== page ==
Lelo F1s review: A sex toy that may well be ahead of its time
The Lelo F1S is a bit of a weird beast. Yes, it’s a discreet ‘male stroker’ toy, but it’s one with one eye firmly on the future, and less focus on now. And for a sex toy, that’s a pretty weird sales proposition.
On a more practical level, the Lelo F1s costs $179/£150 which is a fair chunk of change for a male masturbator toy at any time. It’s not the most expensive though, with Kiiroo’s male interactive sex toys generally coming in at around this price point or higher.
Those devices, like the Fleshlight Launch and Kiiroo Titan, tend to justify that cost with the promise of interactive synced porn though, as well as manual modes. The Lelo F1s doesn’t make any such promises though, and won’t sync with any content currently, including VR porn.
Technically, the device on sale is a ‘developer kit’, but is essentially finalized hardware.
So, what can it do right now?
Lelo F1s: Design and hardware
There is no doubt that the Lelo F1s looks like the most engineered of any sex toy for men that we’ve tested so far. There’s no removable sleeve, no external moving parts, no mains power supply… this thing screams ‘premium’ and is small.
For the most part, that’s probably not a bad thing to keep in mind when designing a sex toy – the Fleshlight Launch is a great experience, but also weighs about 2kg – but the Lelo F1s allows an insertable length of just 4.3-inches, which is simply not going to be enough for many people.
Another slightly odd choice is the viewing window on the side of the device. On one hand, it provides a view of the inside workings of your sex toy, which is sort of cool, but on the other it seems to be pretty much in the wrong place if you wanted to look in the window while in use.
On the top of the F1s in the center is the main power button, with speed controls on either side for manual control. Beneath the power button is a capped charging port – which uses a proprietary USB charger.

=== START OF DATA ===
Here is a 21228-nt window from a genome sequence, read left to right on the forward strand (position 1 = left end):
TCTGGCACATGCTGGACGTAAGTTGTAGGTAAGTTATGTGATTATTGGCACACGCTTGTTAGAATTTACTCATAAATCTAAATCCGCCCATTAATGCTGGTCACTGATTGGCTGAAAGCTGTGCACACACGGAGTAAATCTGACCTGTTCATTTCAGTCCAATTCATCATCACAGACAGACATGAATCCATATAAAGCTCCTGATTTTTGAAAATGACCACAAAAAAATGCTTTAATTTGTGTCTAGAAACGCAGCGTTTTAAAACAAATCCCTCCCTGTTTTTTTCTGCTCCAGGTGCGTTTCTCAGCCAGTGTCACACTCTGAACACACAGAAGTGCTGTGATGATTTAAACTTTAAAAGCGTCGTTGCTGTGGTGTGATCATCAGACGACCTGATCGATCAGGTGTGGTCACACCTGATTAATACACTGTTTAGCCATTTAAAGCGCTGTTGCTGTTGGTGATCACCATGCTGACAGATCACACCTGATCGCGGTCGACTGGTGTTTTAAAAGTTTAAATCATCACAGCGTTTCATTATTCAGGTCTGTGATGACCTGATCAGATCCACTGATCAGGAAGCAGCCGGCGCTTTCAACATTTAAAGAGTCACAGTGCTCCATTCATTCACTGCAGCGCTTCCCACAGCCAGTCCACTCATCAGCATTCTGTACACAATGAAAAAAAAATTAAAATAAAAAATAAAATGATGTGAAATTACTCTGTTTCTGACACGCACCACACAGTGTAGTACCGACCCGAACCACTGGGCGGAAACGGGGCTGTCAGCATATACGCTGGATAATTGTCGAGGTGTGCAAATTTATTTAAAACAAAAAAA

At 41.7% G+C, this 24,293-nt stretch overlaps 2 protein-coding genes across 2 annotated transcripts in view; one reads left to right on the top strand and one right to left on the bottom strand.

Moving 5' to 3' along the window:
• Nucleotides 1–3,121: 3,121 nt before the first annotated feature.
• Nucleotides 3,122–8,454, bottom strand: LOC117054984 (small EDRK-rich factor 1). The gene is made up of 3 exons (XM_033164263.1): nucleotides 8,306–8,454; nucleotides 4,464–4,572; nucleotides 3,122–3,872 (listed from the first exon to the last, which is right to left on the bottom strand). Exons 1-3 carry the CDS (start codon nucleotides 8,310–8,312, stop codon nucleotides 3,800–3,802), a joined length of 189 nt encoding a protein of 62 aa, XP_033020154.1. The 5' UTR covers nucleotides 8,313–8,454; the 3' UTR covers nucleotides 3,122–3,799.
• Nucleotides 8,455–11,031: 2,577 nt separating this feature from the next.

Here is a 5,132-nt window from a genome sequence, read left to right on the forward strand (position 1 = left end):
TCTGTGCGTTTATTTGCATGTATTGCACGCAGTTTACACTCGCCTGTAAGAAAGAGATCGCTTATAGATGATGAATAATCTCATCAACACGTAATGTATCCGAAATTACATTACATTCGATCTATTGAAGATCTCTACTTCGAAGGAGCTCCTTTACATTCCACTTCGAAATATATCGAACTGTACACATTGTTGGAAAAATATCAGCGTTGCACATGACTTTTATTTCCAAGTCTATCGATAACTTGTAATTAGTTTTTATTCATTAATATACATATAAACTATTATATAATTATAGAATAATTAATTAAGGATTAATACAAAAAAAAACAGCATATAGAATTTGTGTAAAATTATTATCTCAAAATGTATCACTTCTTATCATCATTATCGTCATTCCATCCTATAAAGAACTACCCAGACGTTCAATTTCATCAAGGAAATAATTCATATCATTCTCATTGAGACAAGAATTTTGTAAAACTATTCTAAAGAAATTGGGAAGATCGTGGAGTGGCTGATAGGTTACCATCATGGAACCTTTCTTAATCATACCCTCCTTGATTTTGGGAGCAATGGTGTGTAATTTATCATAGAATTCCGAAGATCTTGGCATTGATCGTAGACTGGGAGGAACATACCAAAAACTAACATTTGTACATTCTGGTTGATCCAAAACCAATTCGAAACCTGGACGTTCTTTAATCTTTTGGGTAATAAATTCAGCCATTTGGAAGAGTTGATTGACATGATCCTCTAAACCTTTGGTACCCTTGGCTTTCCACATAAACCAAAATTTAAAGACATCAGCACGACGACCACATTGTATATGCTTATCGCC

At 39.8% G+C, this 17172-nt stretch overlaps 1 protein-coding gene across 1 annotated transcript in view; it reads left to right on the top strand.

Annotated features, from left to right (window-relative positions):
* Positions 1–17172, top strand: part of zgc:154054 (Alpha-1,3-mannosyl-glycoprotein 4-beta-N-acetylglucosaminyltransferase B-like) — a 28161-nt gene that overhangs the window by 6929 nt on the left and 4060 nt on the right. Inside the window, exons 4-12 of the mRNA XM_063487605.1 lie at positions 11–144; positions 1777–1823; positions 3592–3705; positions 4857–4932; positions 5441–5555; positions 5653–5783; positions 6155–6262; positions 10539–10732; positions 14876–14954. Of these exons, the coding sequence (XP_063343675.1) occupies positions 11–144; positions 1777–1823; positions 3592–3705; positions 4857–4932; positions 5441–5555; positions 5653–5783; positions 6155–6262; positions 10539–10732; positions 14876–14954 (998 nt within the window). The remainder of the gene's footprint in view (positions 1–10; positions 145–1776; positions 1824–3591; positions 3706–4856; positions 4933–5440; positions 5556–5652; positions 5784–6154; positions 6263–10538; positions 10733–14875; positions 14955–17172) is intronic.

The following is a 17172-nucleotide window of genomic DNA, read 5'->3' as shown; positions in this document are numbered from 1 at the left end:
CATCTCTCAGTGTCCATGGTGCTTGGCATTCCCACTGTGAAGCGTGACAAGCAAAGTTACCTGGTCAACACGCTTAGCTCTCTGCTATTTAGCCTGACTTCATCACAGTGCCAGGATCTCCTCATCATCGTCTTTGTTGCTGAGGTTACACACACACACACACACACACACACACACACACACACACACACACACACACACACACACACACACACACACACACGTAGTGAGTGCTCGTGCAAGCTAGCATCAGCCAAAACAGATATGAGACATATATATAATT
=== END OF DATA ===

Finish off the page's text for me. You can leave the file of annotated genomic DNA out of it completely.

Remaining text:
That’s a bit of a shame, but it is great that the entire thing is waterproof, which makes it simple to clean.
The inside of the fixed sleeve is ridged, and all smooth silicone, while the outer casing is made of soft-touch ABS plastic.
Lelo F1s: What’s in the box?
Battery life is claimed to be up to two hours, but this really depends on what speeds you are using – if you use it non-stop at maximum power, it isn’t going to last two hours.
Lelo F1s review: In Use
While there’s a demo app you can download on iOS or Android devices to see some of the capabilities of the data sensors in the device, you don’t really need it to use the F1s necessarily.
The Lelo F1s is dripping in trademarked terminlogy – namely, SenSonic and Cruise Control technology, the latter of which can be found in some other Lelo devices, like the Sona Cruise (we have a review of this under way too).
In laymans terms, what that means is that the eight different sensors and two motors keep power consistently delivered, by cranking up the power when it detects you holding it more firmly. That’s the Cruise Control element, while SenSonic refers to the motor at the base of the device, which emits sonic vibrations, rather than traditional direct vibrations.
Where other toys offer interactivity or different pre-set patterns, the Lelo F1s puts you in full control instead, allowing you to tweak the intensity of the sonic vibrations and speed of the traditional ones. This is best achieved via the F1s Demo App (it’s not on the app store with the name ‘Lelo’), but you can control the speed via the plus and minus buttons on top.